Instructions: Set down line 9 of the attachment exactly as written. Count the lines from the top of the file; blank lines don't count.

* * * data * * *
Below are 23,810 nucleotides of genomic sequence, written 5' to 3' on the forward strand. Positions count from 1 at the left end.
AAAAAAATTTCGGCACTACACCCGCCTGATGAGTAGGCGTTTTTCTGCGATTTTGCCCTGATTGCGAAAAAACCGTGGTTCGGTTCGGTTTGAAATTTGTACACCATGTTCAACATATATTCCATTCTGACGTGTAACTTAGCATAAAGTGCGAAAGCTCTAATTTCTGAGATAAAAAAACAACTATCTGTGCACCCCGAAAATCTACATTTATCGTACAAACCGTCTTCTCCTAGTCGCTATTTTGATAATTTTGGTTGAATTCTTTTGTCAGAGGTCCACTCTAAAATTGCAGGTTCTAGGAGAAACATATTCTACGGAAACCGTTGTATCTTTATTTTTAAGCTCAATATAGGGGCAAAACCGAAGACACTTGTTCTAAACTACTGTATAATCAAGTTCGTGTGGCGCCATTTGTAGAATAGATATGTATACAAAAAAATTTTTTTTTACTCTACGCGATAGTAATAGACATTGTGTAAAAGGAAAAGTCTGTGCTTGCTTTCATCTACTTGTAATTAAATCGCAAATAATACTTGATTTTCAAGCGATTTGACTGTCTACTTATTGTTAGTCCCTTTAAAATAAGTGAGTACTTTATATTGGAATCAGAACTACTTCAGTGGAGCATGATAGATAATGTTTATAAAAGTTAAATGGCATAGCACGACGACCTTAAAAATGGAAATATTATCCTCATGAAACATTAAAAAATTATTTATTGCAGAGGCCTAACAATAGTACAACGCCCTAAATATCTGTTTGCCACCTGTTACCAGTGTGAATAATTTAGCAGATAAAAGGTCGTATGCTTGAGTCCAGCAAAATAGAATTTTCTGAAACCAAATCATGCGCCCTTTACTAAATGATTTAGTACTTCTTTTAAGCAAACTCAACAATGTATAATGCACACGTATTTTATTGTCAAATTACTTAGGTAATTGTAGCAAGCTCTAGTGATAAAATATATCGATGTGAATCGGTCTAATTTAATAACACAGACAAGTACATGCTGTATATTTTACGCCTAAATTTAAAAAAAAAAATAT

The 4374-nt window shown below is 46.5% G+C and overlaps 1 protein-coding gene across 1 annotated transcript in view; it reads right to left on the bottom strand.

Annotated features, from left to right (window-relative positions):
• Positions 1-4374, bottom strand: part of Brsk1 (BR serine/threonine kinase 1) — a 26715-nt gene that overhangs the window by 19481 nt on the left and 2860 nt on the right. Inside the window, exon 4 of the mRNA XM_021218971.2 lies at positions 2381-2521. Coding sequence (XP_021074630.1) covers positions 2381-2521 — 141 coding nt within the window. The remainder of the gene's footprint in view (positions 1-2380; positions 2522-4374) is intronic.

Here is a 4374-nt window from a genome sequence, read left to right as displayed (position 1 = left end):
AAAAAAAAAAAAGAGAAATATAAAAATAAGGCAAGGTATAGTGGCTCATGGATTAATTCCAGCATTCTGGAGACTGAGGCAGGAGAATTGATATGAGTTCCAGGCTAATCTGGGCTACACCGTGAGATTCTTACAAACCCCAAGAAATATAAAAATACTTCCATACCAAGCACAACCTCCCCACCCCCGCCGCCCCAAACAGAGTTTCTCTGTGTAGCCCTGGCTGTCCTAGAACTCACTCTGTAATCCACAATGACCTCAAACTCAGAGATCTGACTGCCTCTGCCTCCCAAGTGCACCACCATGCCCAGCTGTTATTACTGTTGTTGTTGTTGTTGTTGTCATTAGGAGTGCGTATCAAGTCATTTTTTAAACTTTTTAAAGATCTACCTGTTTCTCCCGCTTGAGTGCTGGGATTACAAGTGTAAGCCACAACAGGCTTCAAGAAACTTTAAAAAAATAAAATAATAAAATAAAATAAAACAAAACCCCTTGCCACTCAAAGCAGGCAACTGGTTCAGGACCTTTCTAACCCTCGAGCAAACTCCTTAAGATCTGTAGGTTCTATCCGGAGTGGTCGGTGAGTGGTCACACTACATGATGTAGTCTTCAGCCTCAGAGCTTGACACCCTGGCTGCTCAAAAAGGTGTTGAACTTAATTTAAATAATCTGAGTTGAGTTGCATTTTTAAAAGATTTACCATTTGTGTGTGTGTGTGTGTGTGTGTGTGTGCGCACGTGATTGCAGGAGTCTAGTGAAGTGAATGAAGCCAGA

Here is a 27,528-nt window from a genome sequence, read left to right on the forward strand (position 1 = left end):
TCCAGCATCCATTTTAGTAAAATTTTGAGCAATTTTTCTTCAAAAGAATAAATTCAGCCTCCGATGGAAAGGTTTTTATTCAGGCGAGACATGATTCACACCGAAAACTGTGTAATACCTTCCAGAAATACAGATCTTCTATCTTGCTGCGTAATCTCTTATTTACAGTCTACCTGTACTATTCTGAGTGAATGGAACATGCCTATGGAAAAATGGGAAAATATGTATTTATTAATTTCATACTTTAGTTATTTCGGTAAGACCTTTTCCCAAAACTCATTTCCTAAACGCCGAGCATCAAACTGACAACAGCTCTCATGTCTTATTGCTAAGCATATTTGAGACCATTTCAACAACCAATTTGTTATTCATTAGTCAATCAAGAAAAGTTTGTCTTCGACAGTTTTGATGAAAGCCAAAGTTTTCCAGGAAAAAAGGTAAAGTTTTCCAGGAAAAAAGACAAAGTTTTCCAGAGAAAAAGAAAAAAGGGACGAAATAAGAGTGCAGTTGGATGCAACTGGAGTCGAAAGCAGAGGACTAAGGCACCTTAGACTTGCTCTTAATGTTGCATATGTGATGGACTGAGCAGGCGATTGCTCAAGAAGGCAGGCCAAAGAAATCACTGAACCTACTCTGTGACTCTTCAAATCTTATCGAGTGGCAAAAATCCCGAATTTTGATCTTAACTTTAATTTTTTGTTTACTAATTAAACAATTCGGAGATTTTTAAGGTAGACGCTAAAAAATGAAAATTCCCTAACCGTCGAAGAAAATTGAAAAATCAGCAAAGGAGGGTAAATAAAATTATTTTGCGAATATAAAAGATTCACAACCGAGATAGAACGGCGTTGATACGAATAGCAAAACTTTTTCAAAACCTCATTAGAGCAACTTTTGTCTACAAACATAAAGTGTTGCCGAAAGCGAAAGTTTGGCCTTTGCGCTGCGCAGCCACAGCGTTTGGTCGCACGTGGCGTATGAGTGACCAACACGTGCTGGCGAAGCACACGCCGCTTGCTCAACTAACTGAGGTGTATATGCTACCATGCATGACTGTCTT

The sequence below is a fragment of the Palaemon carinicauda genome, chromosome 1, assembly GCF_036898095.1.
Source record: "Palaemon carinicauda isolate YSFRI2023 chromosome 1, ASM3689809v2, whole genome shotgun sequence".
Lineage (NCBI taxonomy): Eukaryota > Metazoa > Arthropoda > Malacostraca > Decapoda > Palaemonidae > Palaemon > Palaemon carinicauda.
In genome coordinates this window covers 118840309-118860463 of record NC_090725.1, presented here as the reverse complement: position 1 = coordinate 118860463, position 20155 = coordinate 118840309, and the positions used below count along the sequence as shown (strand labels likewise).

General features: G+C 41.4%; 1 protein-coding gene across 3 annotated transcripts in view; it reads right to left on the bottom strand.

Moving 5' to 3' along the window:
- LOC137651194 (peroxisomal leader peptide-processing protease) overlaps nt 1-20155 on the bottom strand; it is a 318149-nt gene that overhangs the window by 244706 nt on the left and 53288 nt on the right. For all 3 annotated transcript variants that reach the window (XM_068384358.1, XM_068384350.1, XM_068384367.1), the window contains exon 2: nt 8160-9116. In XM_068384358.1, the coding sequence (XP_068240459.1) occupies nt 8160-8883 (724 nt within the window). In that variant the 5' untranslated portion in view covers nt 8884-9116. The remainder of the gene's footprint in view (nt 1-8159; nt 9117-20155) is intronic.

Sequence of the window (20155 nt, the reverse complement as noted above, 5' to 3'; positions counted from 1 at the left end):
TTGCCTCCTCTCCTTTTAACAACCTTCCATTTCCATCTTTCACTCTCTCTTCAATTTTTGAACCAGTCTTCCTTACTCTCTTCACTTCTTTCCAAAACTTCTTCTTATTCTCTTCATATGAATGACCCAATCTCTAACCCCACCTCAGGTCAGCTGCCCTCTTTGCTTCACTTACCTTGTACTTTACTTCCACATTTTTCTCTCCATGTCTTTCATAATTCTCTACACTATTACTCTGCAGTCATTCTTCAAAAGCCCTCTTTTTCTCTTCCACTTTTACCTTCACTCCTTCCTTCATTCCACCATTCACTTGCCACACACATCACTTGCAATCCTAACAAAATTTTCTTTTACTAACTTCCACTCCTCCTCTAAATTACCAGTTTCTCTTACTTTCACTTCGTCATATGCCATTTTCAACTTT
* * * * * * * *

TCCAGCATCCATTTTAGTAAAATTTTGAGCAATTTTTCTTCAAAAGAATAAATTCAGCCTCCGATGGAAAGGTTTTTATTCAGGCGAGACATGATTCACACCGAAAACTGTGTAATACCTTCCAGAAATACAGATCTTCTATCTTGCTGCGTAATCTCTTATTTACAGTCTACCTGTACTATTCTGAGTGAATGGAACATGCCTATGGAAAAATGGGAAAATATGTATTTATTAATTTCATACTTTAGTTATTTCGGTAAGACCTTTTCCCAAAACTCATTTCCTAAACGCCGAGCATCAAACTGACAACAGCTCTCATGTCTTATTGCTAAGCATATTTGAGACCATTTCAACAACCAATTTGTTATTCATTAGTCAATCAAGAAAAGTTTGTCTTCGACAGTTTTGATGAAAGCCAAAGTTTTCCAGGAAAAAAGGTAAAGTTTTCCAGGAAAAAAGACAAAGTTTTCCAGAGAAAAAGAAAAAAGGGACGAAATAAGAGTGCAGTTGGATGCAACTGGAGTCGAAAGCAGAGGACTAAGGCACCTTAGACTTGCTCTTAATGTTGCATATGTGATGGACTGAGCAGGCGATTGCTCAAGAAGGCAGGCCAAAGAAATCACTGAACCTACTCTGTGACTCTTCAAATCTTATCGAGTGGCAAAAATCCCGAATTTTGATCTTAACTTTAATTTTTTGTTTACTAATTAAACAATTCGGAGATTTTTAAGGTAGACGCTAAAAAATGAAAATTCCCTAACCGTCGAAGAAAATTGAAAAATCAGCAAAGGAGGGTAAATAAAATTATTTTGCGAATATAAAAGATTCACAACCGAGATAGAACGGCGTTGATACGAATAGCAAAACTTTTTCAAAACCTCATTAGAGCAACTTTTGTCTACAAACATAAAGTGTTGCCGAAAGCGAAAGTTTGGCCTTTGCGCTGCGCAGCCACAGCGTTTGGTCGCACGTGGCGTATGAGTGACCAACACGTGCTGGCGAAGCACACGCCGCTTGCTCAACTAACTGAGGTGTATATGCTACCATGCATGACTGTCTT